So, how about gambling on this deal instead?  A deal for the GOP and for the Democrats as well, a deal to which both parties have already agreed? 

The Republicans should grab the Democrats tightly ("Keep your friends close, but your enemies closer.") and simply step off the cliff.

The Republicans will enjoy the boast of, true to their pledge, not having voted to raise taxes.

For Democrats marginal rates will indeed climb.  True, for everyone not just the rich, but in their heart of hearts, that is what they want anyway.  For liberals, nothing is ultimately yours.  Rather, as they see it, in a more efficient and just society, all wealth belongs finally to the government, to be redistributed by it as necessary.    

But also, and this is key, real spending will be cut as well.

Think of it, for the first time since the New Deal at least, real spending will be cut and smaller government will result.  To be sure, it will be cut with a very blunt instrument, but cut nonetheless.

I say jump.

Sunday, November 25, 2012


As more and more Republicans appear ready to abandon their pledge to the American people (not to Grover Norquist for heaven's sake) by at least considering raising taxes in order to reach some budget agreement with the White House and the congressionbal Democrats, Marc Thiessen offers several reasons why they should not, but should instead call the Democrats' bluff.  If we go over the the fiscal cliff with them he insists, we'll win.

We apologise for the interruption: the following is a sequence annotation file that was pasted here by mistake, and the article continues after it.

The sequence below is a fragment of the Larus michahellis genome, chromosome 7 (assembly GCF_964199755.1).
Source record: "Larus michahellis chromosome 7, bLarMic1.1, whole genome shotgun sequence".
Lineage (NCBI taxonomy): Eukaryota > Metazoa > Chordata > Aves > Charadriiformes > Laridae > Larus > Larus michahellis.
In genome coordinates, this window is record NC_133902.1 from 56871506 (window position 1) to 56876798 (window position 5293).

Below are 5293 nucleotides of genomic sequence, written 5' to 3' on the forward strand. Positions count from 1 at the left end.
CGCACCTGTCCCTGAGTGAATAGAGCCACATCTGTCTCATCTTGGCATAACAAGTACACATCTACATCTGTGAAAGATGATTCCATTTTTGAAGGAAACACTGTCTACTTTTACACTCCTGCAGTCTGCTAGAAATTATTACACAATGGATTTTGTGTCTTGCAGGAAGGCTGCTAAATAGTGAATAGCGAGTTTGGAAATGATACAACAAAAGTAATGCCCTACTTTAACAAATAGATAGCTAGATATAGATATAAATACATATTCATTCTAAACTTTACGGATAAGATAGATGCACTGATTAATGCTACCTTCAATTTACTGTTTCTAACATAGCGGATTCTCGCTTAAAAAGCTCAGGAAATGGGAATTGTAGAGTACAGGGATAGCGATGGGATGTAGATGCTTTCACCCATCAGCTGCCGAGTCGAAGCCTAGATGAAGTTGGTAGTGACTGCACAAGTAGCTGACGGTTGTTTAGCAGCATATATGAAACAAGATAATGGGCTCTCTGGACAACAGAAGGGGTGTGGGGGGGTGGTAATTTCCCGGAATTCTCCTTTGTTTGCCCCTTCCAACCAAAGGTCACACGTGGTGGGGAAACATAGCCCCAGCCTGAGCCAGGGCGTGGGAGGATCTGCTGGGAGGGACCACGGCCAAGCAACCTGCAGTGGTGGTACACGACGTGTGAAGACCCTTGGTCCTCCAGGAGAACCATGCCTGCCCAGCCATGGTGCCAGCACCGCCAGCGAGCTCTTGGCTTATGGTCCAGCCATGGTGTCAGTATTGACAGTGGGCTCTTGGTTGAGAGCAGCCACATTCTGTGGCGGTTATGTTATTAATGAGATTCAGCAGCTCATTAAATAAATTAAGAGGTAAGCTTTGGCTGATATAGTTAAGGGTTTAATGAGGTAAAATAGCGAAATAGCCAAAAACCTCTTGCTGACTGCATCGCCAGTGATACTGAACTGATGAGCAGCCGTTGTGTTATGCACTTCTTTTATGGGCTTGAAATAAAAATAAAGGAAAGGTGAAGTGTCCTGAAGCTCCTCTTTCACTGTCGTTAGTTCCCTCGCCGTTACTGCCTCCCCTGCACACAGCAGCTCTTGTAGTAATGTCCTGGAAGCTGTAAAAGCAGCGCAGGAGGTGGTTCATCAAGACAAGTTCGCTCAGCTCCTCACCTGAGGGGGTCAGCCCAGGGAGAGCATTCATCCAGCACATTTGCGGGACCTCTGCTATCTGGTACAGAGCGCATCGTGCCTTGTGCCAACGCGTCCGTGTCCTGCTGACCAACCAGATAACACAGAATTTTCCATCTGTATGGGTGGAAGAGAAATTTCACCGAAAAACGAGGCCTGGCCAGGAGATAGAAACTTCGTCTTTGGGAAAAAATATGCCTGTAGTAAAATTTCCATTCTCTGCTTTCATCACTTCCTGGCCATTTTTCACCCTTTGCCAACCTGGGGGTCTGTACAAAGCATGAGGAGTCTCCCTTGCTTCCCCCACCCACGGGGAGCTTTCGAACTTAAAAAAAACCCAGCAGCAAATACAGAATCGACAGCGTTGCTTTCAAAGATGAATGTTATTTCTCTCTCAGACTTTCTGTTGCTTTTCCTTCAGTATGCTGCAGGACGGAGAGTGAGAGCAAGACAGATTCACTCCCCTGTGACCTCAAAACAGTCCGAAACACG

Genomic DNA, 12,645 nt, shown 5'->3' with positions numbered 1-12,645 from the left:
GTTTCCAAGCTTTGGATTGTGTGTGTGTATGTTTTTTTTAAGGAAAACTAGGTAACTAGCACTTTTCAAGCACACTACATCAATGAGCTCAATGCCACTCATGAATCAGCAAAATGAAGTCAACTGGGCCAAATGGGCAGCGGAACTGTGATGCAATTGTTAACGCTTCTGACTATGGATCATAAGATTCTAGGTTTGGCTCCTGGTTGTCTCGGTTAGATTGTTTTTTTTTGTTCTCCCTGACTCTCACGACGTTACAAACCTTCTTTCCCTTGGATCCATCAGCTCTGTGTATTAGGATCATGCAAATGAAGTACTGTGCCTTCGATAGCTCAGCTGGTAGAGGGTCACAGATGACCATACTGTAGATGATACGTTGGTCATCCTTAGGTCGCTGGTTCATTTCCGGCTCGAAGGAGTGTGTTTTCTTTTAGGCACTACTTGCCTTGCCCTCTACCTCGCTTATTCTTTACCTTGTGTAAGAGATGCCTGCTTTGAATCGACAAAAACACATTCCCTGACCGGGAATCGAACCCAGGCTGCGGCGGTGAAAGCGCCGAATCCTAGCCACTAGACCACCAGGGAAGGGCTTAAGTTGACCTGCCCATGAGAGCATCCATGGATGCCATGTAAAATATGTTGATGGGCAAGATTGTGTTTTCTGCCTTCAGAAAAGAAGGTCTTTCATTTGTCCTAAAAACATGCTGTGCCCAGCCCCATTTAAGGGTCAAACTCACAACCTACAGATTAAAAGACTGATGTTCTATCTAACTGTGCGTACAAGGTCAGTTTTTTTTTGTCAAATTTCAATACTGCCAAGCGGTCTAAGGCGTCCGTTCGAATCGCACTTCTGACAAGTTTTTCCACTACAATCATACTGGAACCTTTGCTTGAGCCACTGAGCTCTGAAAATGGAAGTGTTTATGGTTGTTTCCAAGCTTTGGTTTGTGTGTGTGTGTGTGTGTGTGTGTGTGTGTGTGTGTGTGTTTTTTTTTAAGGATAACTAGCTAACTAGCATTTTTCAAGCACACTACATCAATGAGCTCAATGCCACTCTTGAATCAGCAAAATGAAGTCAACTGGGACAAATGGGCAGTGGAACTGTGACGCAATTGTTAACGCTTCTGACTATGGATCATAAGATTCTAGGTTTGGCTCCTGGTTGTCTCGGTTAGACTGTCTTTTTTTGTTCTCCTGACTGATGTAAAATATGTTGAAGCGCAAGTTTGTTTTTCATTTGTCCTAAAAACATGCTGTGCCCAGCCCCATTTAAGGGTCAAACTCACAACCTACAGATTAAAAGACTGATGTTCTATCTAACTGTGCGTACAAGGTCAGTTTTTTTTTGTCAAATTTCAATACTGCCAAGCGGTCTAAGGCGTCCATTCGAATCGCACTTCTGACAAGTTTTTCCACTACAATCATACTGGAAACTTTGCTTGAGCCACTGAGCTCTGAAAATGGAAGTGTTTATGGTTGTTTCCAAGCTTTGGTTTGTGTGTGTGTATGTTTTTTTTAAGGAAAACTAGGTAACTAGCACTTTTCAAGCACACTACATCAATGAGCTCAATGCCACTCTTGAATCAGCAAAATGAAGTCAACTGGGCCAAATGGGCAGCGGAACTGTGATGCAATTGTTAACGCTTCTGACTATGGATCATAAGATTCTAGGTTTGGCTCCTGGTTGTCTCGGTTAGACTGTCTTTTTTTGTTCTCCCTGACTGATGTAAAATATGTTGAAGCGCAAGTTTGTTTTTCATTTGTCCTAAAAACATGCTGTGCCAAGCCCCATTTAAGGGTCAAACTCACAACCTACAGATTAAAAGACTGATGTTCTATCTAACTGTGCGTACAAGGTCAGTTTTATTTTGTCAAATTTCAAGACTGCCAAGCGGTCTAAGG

I find his arguments compelling.  How about you?

Thursday, November 22, 2012

Many Thanks

Thankful for so much, it's impossible to itemize...remember even.  Shame on me.

Do consider, today at least, that without the gift of life itself, nothing else is possible.  Then pause and thank your Maker.

Happy Thanksgiving everyone!

Wednesday, November 21, 2012

This is Tyranny

Hobby Lobby, the national arts and crafts supplies chain, sued the federal government for relief from that part of Obamacare that required the company to provide morning-after and week-after birth control pills as part of its employee health care plan.  The owner claimed the mandate violated his pro-life religious beliefs and thereby the "free exercise" clause of the First Amendment.  U.S, Federal District Judge Joe Heat disagreed, rejecting the request and ruling that:
"Plaintiffs have not cited, and the court has not found, any case concluding that secular, for-profit corporations such as Hobby Lobby and Mardel have a constitutional right to the free exercise of religion."
It's not coming ladies and gentlemen, it's already here.

Monday, November 19, 2012

Rush is Right

Since the election, more than a few of the political consultant class have been quite publicly explaining away the Romney loss by blaming it on among other things the disproportionate influence on the Republican Party of right-wing talk radio personalities, especially Rush Limbaugh.  The argument--it's more childishly petulant excuse-making than argument actually--is that Rush has made the party too conservative to win a national election.